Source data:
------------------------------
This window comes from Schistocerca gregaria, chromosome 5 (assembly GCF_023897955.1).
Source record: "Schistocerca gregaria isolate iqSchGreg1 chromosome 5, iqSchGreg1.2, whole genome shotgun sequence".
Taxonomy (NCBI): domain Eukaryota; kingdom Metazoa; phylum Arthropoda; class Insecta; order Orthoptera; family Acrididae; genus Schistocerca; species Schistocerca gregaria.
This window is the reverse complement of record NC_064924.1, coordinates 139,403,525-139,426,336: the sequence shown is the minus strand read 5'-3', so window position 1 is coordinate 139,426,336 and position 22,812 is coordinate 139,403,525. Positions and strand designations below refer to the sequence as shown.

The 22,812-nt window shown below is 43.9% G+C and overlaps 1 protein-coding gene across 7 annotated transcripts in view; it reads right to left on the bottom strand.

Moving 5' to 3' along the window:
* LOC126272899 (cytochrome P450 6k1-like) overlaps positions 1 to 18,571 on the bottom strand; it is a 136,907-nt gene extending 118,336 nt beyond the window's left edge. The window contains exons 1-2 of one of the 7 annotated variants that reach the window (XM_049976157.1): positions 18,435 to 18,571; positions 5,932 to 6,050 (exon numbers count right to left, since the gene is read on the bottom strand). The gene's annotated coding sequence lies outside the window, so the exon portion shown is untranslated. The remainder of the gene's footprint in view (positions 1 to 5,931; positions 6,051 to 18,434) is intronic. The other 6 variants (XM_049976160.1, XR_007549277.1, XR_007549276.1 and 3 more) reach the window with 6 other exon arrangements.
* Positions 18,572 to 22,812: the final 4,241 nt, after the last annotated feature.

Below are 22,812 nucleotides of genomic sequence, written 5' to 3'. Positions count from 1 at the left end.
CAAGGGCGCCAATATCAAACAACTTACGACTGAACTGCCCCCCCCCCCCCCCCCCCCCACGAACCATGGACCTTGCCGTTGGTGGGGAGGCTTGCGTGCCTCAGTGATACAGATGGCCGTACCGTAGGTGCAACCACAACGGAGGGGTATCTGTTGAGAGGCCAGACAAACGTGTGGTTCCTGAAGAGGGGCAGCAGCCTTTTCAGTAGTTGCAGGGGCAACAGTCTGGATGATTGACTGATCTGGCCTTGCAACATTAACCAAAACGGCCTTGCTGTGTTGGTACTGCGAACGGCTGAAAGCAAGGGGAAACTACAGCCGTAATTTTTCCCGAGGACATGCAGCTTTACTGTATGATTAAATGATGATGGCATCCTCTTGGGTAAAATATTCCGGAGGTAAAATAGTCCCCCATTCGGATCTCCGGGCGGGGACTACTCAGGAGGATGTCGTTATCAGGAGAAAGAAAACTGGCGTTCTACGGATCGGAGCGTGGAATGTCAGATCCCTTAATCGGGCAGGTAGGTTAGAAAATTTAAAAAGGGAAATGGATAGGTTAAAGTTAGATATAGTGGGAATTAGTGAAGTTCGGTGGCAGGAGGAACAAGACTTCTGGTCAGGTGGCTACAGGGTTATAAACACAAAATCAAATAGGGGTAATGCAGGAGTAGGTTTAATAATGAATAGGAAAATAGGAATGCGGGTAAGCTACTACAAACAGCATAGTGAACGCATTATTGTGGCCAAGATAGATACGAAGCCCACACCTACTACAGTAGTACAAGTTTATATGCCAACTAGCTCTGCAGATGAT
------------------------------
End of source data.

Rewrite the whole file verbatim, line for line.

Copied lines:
This window comes from Schistocerca gregaria, chromosome 5 (assembly GCF_023897955.1).
Source record: "Schistocerca gregaria isolate iqSchGreg1 chromosome 5, iqSchGreg1.2, whole genome shotgun sequence".
Taxonomy (NCBI): domain Eukaryota; kingdom Metazoa; phylum Arthropoda; class Insecta; order Orthoptera; family Acrididae; genus Schistocerca; species Schistocerca gregaria.
This window is the reverse complement of record NC_064924.1, coordinates 139,403,525-139,426,336: the sequence shown is the minus strand read 5'-3', so window position 1 is coordinate 139,426,336 and position 22,812 is coordinate 139,403,525. Positions and strand designations below refer to the sequence as shown.

The 22,812-nt window shown below is 43.9% G+C and overlaps 1 protein-coding gene across 7 annotated transcripts in view; it reads right to left on the bottom strand.

Moving 5' to 3' along the window:
* LOC126272899 (cytochrome P450 6k1-like) overlaps positions 1 to 18,571 on the bottom strand; it is a 136,907-nt gene extending 118,336 nt beyond the window's left edge. The window contains exons 1-2 of one of the 7 annotated variants that reach the window (XM_049976157.1): positions 18,435 to 18,571; positions 5,932 to 6,050 (exon numbers count right to left, since the gene is read on the bottom strand). The gene's annotated coding sequence lies outside the window, so the exon portion shown is untranslated. The remainder of the gene's footprint in view (positions 1 to 5,931; positions 6,051 to 18,434) is intronic. The other 6 variants (XM_049976160.1, XR_007549277.1, XR_007549276.1 and 3 more) reach the window with 6 other exon arrangements.
* Positions 18,572 to 22,812: the final 4,241 nt, after the last annotated feature.

Below are 22,812 nucleotides of genomic sequence, written 5' to 3'. Positions count from 1 at the left end.
CAAGGGCGCCAATATCAAACAACTTACGACTGAACTGCCCCCCCCCCCCCCCCCCCCCACGAACCATGGACCTTGCCGTTGGTGGGGAGGCTTGCGTGCCTCAGTGATACAGATGGCCGTACCGTAGGTGCAACCACAACGGAGGGGTATCTGTTGAGAGGCCAGACAAACGTGTGGTTCCTGAAGAGGGGCAGCAGCCTTTTCAGTAGTTGCAGGGGCAACAGTCTGGATGATTGACTGATCTGGCCTTGCAACATTAACCAAAACGGCCTTGCTGTGTTGGTACTGCGAACGGCTGAAAGCAAGGGGAAACTACAGCCGTAATTTTTCCCGAGGACATGCAGCTTTACTGTATGATTAAATGATGATGGCATCCTCTTGGGTAAAATATTCCGGAGGTAAAATAGTCCCCCATTCGGATCTCCGGGCGGGGACTACTCAGGAGGATGTCGTTATCAGGAGAAAGAAAACTGGCGTTCTACGGATCGGAGCGTGGAATGTCAGATCCCTTAATCGGGCAGGTAGGTTAGAAAATTTAAAAAGGGAAATGGATAGGTTAAAGTTAGATATAGTGGGAATTAGTGAAGTTCGGTGGCAGGAGGAACAAGACTTCTGGTCAGGTGGCTACAGGGTTATAAACACAAAATCAAATAGGGGTAATGCAGGAGTAGGTTTAATAATGAATAGGAAAATAGGAATGCGGGTAAGCTACTACAAACAGCATAGTGAACGCATTATTGTGGCCAAGATAGATACGAAGCCCACACCTACTACAGTAGTACAAGTTTATATGCCAACTAGCTCTGCAGATGAT